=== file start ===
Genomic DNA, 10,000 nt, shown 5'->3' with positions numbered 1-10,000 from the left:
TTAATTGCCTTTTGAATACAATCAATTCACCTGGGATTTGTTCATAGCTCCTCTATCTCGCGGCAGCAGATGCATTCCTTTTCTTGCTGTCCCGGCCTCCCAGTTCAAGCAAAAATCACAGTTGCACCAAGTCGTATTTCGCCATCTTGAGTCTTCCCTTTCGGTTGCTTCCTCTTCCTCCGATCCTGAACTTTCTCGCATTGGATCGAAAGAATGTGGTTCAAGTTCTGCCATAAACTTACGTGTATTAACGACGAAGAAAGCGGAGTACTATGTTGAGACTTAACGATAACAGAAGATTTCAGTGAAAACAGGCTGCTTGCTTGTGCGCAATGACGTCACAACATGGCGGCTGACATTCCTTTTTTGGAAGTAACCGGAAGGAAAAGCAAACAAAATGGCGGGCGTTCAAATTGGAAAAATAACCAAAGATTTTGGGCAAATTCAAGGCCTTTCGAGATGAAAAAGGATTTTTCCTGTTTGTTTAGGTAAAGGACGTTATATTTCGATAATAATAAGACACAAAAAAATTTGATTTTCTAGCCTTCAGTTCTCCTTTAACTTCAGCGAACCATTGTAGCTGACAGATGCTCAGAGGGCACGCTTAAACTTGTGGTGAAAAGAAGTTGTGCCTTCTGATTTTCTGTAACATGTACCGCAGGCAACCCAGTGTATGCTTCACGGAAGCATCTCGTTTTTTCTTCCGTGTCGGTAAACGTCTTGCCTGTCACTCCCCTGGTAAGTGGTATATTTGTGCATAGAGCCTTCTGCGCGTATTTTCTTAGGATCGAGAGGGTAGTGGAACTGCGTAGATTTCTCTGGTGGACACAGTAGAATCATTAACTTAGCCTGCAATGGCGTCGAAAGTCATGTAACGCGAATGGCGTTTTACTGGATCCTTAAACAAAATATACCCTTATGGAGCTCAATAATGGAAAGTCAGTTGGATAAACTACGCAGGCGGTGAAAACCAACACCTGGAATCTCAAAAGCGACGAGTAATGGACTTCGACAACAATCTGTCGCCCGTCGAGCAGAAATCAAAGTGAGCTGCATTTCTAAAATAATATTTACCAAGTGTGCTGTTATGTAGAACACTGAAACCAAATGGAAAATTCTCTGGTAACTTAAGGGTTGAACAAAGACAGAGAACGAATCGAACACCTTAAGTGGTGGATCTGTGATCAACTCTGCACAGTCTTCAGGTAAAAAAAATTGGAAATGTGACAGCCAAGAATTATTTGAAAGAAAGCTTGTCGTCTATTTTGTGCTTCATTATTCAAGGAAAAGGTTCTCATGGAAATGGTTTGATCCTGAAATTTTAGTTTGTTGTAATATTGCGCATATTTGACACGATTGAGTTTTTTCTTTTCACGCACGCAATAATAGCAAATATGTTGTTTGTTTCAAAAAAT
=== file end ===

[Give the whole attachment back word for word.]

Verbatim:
Genomic DNA, 10,000 nt, shown 5'->3' with positions numbered 1-10,000 from the left:
TTAATTGCCTTTTGAATACAATCAATTCACCTGGGATTTGTTCATAGCTCCTCTATCTCGCGGCAGCAGATGCATTCCTTTTCTTGCTGTCCCGGCCTCCCAGTTCAAGCAAAAATCACAGTTGCACCAAGTCGTATTTCGCCATCTTGAGTCTTCCCTTTCGGTTGCTTCCTCTTCCTCCGATCCTGAACTTTCTCGCATTGGATCGAAAGAATGTGGTTCAAGTTCTGCCATAAACTTACGTGTATTAACGACGAAGAAAGCGGAGTACTATGTTGAGACTTAACGATAACAGAAGATTTCAGTGAAAACAGGCTGCTTGCTTGTGCGCAATGACGTCACAACATGGCGGCTGACATTCCTTTTTTGGAAGTAACCGGAAGGAAAAGCAAACAAAATGGCGGGCGTTCAAATTGGAAAAATAACCAAAGATTTTGGGCAAATTCAAGGCCTTTCGAGATGAAAAAGGATTTTTCCTGTTTGTTTAGGTAAAGGACGTTATATTTCGATAATAATAAGACACAAAAAAATTTGATTTTCTAGCCTTCAGTTCTCCTTTAACTTCAGCGAACCATTGTAGCTGACAGATGCTCAGAGGGCACGCTTAAACTTGTGGTGAAAAGAAGTTGTGCCTTCTGATTTTCTGTAACATGTACCGCAGGCAACCCAGTGTATGCTTCACGGAAGCATCTCGTTTTTTCTTCCGTGTCGGTAAACGTCTTGCCTGTCACTCCCCTGGTAAGTGGTATATTTGTGCATAGAGCCTTCTGCGCGTATTTTCTTAGGATCGAGAGGGTAGTGGAACTGCGTAGATTTCTCTGGTGGACACAGTAGAATCATTAACTTAGCCTGCAATGGCGTCGAAAGTCATGTAACGCGAATGGCGTTTTACTGGATCCTTAAACAAAATATACCCTTATGGAGCTCAATAATGGAAAGTCAGTTGGATAAACTACGCAGGCGGTGAAAACCAACACCTGGAATCTCAAAAGCGACGAGTAATGGACTTCGACAACAATCTGTCGCCCGTCGAGCAGAAATCAAAGTGAGCTGCATTTCTAAAATAATATTTACCAAGTGTGCTGTTATGTAGAACACTGAAACCAAATGGAAAATTCTCTGGTAACTTAAGGGTTGAACAAAGACAGAGAACGAATCGAACACCTTAAGTGGTGGATCTGTGATCAACTCTGCACAGTCTTCAGGTAAAAAAAATTGGAAATGTGACAGCCAAGAATTATTTGAAAGAAAGCTTGTCGTCTATTTTGTGCTTCATTATTCAAGGAAAAGGTTCTCATGGAAATGGTTTGATCCTGAAATTTTAGTTTGTTGTAATATTGCGCATATTTGACACGATTGAGTTTTTTCTTTTCACGCACGCAATAATAGCAAATATGTTGTTTGTTTCAAAAAAT